A blurred case: The diversity defense for affirmative action in the U.S.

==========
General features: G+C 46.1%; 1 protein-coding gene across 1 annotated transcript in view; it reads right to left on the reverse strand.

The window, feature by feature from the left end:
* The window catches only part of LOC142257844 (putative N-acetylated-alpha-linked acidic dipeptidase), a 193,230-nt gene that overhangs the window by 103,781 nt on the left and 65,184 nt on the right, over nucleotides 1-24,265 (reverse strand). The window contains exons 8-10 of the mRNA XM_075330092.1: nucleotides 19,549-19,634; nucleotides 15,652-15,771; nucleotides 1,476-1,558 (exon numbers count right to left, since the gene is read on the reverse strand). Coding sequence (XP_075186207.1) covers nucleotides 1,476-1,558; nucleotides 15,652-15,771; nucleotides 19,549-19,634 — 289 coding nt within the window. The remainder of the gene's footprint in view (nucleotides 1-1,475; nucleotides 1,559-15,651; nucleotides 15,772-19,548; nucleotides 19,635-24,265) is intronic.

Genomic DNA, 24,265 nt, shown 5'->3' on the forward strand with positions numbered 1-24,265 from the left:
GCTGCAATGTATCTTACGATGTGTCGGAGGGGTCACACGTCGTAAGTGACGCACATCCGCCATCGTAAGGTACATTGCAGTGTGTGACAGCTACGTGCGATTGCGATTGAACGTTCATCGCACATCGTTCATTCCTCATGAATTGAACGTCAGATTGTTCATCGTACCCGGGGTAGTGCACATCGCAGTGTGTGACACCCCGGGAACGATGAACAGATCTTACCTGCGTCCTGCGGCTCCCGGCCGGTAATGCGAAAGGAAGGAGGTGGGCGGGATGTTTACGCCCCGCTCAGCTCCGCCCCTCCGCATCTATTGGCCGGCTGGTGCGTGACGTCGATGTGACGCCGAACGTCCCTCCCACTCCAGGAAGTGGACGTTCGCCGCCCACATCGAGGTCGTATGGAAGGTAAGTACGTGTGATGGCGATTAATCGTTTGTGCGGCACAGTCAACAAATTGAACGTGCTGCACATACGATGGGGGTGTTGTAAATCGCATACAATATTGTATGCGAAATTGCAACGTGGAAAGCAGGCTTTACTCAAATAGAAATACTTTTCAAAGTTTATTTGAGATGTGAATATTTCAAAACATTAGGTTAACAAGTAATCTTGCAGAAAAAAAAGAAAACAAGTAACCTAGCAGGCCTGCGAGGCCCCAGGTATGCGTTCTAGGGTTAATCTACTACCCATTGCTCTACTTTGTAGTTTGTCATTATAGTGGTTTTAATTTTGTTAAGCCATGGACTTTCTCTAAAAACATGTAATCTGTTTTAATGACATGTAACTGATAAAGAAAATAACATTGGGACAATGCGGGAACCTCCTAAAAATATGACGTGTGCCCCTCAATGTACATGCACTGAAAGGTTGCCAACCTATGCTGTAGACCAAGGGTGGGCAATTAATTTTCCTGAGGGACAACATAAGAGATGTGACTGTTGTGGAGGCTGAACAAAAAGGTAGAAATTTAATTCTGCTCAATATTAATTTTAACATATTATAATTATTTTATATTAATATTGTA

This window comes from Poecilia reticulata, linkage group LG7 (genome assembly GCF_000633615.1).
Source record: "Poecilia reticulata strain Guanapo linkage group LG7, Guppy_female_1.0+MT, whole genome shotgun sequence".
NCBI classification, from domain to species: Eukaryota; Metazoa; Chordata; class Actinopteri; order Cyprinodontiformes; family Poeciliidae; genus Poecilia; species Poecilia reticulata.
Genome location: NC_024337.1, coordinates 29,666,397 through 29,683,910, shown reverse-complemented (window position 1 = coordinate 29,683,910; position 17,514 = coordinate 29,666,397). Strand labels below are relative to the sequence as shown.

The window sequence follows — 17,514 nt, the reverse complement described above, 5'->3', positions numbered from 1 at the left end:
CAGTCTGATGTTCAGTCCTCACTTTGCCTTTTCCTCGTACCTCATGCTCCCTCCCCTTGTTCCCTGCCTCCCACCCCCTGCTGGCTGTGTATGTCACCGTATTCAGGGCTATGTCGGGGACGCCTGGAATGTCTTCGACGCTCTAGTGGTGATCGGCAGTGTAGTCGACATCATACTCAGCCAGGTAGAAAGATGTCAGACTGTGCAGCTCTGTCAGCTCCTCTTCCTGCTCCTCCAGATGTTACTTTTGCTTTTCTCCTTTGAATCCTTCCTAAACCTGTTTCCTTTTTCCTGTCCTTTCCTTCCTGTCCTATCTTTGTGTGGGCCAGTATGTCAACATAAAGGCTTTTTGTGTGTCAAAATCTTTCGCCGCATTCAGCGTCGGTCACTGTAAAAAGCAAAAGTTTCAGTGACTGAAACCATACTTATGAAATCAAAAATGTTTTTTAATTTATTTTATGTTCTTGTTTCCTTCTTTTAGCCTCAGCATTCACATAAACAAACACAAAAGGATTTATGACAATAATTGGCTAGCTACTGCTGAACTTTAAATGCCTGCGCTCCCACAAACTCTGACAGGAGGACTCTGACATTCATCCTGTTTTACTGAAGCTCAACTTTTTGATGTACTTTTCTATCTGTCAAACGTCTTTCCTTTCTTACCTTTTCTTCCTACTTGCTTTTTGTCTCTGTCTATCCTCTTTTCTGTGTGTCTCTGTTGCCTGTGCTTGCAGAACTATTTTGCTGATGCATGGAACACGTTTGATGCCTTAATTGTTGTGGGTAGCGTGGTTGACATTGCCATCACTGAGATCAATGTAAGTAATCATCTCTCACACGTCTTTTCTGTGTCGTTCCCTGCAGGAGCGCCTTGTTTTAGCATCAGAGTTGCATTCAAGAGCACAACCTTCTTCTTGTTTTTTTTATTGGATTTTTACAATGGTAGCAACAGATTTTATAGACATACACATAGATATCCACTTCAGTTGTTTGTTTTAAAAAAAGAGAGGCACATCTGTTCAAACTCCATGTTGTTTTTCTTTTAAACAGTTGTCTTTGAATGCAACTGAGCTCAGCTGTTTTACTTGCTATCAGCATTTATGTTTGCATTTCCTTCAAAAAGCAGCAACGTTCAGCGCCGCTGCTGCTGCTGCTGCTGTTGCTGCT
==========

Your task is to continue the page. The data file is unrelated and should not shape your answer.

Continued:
Much of the pivotal debate concerning the validity of affirmative action is situated in a legal context of defending or challenging claims that there may be broad societal gains from increased diversity. Race-conscious affirmative action policies originally advanced legal sanctions to promote racial equity in the United States. Today, increasingly detached from its historical context, defense or rejection of affirmative action is otherwise upheld to achieve diversity. A diversity rationale for affirmative action calls for increasing tolerance of the other, reducing negative stereotypes, and moderating prejudice as goals-all objectives that deviate from the former aim of race-targeted inclusion intended to resolve racial discrimination in employment and college admissions. Diversity policy provides a tapered defense for affirmative action, one detached from principles of justice and equity. The current article suggests that, despite the fact that the ostensible benefits of racial inclusion as diversity may be the remaining legal prop for affirmative action in the U.S., there is a need to consider whether diversity intrinsically can engender the benefits that affirmative action policy seeks to provide.
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